Screen shot by Carlene Variyan, as posted on Twitter
No, folks, this is not 1948.
Within moments after CNN announced with urgency and breathtaking inaccuracy that the Supreme Court had overturned “Obamacare” Thursday morning, Twitter was chattering about it under the hashtag #cnnfail.
Had this been 1948, the damage would have been relatively contained to the consumers of one product. It was the Chicago Tribune that inaccurately reported the defeat of President Truman. He made it famous by smiling and holding the paper aloft for photographers. Otherwise, only a few people who got that first edition would have known about it. The paper quickly followed up with a corrected edition.
Had this even been 1981, the damage would have been minimal. When John Hinckley Jr. fired shots at President Reagan, several media sources reported that White House Press Secretary James Brady was dead. The mistake has been debated in journalism schools and is generally known, but in 1981 there weren’t many alternative ways to get the news. The story was corrected and people moved on.
No, this is 2012. CNN didn’t just report the wrong outcome of the most important U.S. Supreme Court decision in years. It sent that wrong information out to smart-phones in the pockets of countless average Americans, ringing alerts that made them look. There was no way to miss this one.
And even though it corrected the error seven minutes later, it couldn’t stop the avalanche of social media chatter that, while mostly snarky, was filled with the kind of sage wisdom one expects to hear in the halls of journalism schools.
Among the snarky was this message to CNN reporters from Elizabeth Weitzman, telling them not to worry: “Even if you lose your job, you can still have health insurance.”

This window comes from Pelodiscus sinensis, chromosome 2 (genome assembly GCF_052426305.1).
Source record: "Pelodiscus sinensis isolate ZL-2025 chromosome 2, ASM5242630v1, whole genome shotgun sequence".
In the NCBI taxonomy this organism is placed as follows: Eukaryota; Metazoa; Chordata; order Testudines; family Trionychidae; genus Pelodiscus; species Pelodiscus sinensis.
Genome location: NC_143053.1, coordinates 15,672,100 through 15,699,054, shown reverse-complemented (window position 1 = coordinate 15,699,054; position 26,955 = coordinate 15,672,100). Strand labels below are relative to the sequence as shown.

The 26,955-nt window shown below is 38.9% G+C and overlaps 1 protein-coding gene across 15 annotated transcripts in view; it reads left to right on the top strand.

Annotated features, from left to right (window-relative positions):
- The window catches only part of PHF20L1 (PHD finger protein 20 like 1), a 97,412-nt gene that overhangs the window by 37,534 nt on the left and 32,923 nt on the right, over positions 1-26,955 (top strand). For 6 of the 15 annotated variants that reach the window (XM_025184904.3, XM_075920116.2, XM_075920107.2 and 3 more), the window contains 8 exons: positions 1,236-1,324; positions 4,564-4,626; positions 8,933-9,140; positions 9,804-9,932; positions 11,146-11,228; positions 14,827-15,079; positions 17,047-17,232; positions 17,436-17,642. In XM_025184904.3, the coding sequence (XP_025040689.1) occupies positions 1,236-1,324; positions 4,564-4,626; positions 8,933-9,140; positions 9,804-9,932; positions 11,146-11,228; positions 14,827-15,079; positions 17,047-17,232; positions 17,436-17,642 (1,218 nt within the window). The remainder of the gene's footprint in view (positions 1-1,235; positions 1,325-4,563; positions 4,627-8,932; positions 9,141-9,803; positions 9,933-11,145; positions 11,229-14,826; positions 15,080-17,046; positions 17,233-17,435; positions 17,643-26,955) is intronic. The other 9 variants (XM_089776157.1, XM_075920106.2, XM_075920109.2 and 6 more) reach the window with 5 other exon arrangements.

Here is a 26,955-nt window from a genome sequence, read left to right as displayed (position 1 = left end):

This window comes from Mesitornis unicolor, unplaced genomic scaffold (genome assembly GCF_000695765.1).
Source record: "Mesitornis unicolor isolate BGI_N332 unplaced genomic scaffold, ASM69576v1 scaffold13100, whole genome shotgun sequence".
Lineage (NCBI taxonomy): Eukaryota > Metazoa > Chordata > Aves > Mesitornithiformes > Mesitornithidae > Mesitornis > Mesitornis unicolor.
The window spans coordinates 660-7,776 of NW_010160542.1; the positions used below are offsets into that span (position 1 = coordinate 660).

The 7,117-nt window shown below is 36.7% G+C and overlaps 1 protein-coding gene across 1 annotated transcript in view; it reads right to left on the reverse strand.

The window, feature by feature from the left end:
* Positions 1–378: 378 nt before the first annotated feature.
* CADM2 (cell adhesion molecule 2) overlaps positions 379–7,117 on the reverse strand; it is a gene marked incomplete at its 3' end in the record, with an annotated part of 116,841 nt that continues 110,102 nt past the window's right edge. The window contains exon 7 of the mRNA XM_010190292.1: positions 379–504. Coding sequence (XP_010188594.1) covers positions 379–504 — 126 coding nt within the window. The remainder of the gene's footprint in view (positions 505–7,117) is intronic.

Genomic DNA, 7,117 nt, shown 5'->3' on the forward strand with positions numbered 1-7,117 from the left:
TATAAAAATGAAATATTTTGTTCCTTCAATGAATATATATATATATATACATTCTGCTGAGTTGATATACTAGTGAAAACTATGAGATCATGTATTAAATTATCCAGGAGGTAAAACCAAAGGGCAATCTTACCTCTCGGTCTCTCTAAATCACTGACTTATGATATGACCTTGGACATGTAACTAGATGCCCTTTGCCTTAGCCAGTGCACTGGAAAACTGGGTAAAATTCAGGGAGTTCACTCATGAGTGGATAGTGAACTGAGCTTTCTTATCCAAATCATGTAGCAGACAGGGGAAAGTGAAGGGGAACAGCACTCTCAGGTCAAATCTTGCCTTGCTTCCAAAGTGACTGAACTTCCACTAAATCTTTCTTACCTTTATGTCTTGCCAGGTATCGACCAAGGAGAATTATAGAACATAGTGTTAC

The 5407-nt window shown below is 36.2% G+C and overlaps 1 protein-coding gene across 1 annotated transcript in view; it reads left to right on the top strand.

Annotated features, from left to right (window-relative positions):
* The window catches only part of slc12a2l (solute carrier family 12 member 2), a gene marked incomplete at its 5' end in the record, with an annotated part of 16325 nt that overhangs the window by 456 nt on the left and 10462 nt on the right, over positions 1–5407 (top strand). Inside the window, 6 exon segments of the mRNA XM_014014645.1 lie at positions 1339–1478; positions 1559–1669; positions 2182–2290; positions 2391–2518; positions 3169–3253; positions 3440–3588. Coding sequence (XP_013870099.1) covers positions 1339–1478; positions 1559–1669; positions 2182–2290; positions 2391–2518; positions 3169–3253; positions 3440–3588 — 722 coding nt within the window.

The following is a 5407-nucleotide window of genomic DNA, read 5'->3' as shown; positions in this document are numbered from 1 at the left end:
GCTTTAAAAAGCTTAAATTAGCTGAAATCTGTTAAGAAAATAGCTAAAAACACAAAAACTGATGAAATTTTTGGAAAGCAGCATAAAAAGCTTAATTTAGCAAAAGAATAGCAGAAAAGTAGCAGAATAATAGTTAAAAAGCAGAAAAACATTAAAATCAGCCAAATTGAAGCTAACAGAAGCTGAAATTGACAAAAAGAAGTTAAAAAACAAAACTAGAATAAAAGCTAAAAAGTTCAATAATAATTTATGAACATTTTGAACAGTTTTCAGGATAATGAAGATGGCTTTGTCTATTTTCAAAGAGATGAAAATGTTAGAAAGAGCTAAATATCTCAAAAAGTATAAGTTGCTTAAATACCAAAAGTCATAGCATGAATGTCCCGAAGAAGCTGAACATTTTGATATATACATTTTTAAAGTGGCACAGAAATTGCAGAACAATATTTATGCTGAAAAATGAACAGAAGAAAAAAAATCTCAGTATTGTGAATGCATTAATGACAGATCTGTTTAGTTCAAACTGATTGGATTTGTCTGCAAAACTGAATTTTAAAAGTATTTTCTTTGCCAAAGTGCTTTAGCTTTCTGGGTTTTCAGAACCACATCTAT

Among the sage was this from James Poniewozik: “Report it right but 2 minutes late, no one will care in an hour. Report it wrong 2 minutes early, no one will forget.”
Anyone who reads the first pages of the 192-page ruling can quickly see what happened. Right on the second page, it says Chief Justice John Roberts finds, “… that the individual mandate is not a valid exercise of Congress’s power under the Commerce Clause and the Necessary and Proper Clause.”
That looks like a rejection of the individual mandate.
It isn’t until page 4 that you find Roberts saying, “the individual mandate may be upheld as within Congress’s power under the Taxing Clause.”
I have some sympathy for the reporters trying to quickly make sense of it all for CNN. You don’t have to work long in this business before making embarrassing mistakes. However, that doesn’t make them any less serious, or less damaging to your reputation.
The good news for CNN is that the public has a fairly short memory. I didn’t see a lot of Twitter talk recalling that NPR falsely reported in 2010 that Ariz. Rep. Gabrielle Giffords had been killed in the shooting that injured her in Tucson.
The bad news is that it will exist forever on the Internet. Today the news media is more competitive than ever before, and there is an urgency to be first. But the old-fashioned rules and virtues of good journalism also apply as never before.
As John Schwartz of the New York Times tweeted, “He who hesitates is smart.”
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Jay Evensen is the Senior Editorial Columnist of the Deseret News. He has nearly 40 years experience as a reporter, editor and editorial writer in Oklahoma, New York City, Las Vegas and Salt Lake City. He also has been an adjunct journalism professor at Brigham Young and Weber State universities.